Anthology

Ever since the baby boomers hit middle age, the supposed gerontophobia of their youth has been sent back to them with interest. One-liners from the 1960s – such as Pete Townshend's 'I hope I die before I get old' and Jack Weinberg's 'Don't trust anyone over thirty' – have circulated in popular culture like ghostly refrains haunting an entire generation. Fall ...

In 2010, writing in Westerly, Carmel Lawrence despaired about the lack of science writing in the collection of 'best non-fiction' of the year that she had been asked to review. It wasn't, she concluded, for want of material. Science writing had undergone a huge resurgence in popularity at t ...

In Jo Case's 'Something Wild', young single mother Kristen is tempted to rediscover 'the thrill of doing what she feels like, just to see what happens'. She could be speaking for characters in many of the pieces in The Best Australian Stories 2015, a collection that features people on the verge of transgression. As Amanda Lohrey writes in her introduction, ...

In more than ten years on the scene, Sleepers has positioned itself as both champion of the small press sector – the natural home of the short story – and a canny player in the broader publishing landscape; its Almanac has been a reliable litmus test for the direction of new Australian writing.

In this instalment, several absurdist and satirical works are stacked into the c ...

Of all the books published in the United States last year, only three per cent were of foreign origin. This year is hardly likely to be any different. So it is something of a wonder that this considerable and imaginative collection of modern Australian poetry was produced in the unlikely setting of the University of Louisiana. Professors Jack Heflin and William Ryan ...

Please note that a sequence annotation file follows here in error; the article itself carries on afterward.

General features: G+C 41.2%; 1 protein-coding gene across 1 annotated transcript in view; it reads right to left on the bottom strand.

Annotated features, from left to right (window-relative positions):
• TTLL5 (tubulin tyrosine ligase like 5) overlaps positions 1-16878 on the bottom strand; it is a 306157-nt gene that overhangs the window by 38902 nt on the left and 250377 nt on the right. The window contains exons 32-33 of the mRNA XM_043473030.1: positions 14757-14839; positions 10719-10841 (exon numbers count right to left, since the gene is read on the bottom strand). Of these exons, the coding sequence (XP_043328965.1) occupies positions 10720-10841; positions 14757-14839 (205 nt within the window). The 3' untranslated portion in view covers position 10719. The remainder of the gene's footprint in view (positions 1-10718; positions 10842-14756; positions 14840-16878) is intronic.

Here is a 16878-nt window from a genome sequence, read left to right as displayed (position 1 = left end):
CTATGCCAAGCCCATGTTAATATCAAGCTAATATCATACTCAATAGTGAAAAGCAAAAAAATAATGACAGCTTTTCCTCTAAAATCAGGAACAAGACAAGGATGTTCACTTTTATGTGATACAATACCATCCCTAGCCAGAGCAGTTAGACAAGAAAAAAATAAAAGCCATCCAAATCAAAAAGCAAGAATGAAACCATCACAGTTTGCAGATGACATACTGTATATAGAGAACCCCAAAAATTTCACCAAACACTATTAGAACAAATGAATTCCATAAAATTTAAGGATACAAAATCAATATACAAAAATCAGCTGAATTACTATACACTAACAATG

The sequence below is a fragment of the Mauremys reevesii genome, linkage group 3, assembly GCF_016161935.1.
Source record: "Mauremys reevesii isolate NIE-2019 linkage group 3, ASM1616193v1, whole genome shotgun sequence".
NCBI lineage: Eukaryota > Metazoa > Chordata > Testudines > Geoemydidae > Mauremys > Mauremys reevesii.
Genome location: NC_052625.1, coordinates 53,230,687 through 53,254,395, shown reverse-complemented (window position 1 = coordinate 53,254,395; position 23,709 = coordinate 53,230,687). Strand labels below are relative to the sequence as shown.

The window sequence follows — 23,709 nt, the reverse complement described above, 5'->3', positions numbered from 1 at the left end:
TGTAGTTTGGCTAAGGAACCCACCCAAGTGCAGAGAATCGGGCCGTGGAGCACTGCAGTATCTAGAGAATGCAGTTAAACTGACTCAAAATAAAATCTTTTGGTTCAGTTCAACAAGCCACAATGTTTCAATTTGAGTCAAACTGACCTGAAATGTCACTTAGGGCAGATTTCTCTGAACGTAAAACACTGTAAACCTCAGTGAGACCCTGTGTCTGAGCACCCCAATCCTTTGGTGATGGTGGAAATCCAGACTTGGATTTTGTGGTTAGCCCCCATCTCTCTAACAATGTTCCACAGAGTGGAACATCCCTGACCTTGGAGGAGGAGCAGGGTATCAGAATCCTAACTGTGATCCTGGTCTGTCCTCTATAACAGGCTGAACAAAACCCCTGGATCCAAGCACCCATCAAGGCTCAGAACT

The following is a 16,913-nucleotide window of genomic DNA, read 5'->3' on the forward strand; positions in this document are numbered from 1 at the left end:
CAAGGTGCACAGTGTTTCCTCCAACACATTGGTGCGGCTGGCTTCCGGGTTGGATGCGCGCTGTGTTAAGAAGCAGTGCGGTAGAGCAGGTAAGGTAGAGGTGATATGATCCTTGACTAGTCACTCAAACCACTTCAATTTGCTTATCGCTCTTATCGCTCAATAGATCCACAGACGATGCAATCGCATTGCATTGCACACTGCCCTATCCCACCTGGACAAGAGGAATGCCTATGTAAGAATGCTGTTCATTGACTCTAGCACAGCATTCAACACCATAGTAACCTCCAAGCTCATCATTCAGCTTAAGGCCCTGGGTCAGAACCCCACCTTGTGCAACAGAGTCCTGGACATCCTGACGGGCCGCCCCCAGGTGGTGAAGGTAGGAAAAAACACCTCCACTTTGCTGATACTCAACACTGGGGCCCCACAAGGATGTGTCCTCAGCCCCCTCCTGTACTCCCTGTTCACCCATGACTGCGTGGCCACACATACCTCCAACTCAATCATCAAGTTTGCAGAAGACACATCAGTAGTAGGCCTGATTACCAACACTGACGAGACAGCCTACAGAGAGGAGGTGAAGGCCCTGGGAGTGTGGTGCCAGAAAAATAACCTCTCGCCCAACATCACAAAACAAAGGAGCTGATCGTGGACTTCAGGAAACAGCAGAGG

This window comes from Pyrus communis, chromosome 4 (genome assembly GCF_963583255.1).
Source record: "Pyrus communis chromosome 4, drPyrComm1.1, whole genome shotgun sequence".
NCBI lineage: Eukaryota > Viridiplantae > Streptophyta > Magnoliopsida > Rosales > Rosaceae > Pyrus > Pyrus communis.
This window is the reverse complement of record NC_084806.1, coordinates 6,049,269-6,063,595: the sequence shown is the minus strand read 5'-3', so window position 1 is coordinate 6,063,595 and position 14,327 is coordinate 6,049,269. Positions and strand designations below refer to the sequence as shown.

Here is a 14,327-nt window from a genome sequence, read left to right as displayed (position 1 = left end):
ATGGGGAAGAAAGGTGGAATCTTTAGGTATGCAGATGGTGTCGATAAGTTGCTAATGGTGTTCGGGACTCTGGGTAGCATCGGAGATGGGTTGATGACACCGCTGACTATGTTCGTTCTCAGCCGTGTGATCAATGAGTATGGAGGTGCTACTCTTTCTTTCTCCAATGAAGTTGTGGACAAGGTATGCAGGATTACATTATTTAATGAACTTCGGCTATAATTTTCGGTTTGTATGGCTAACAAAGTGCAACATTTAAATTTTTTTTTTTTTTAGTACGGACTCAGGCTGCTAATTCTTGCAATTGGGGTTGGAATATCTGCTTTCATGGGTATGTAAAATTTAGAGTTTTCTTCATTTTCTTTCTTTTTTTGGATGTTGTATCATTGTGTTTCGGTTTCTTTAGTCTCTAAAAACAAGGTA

This collection of strange and spooky stories was perfect reading for that lazy week between Christmas and New Year, providing a dark antidote to the forced cheeriness of the season. The book was inspired partly by The Twilight Zone and similar television shows. Contributors to the anthology were invited to write about the fantastical, uncanny, absurd, or, as ...

The latest Sleepers Almanac opens with a surreal encounter between a suave cane toad, presented as an amphibian Jiminy Cricket, and the guilt-wracked mother of a drug addict (‘Happy Monday’), and ends with the elaborate imaginings of a woman trying to distract herself from the reason why she is sitting in a hospital waiting room (‘How to Talk to a Fire ...

‘Death has a dual character,’ Zadie Smith writes in her novel The Autograph Man (2002); ‘it seems to be everywhere and nowhere at the same time’. Popular culture is currently awash with cookery programs and diet fads, yet the lives of animals, and the industries that deal in their deaths, have never been more absent from city life. It seems reas ...

The making of a writer involves more than talent and ambition; perseverance and a thick skin are also prerequisites. The best that can be hoped for from a teaching institution is that potential writers are exposed to new ideas and encouraged to experiment with content and form. The results are seldom perfect, but at least they can prove interesting.

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David Gilbey (ed.): fourW twenty-two

Jay Daniel Thompson
Tuesday, 28 August 2012

Jay Daniel Thompson

 

fourW twenty-two
edited by David Gilbey
fourWpress, $25 pb, 174 pp, 9780958675987

 

 

f ourW twenty-two is an initiative of the Booranga Writers’ Centre in Wagga Wagga. This current edition features short stories and ...

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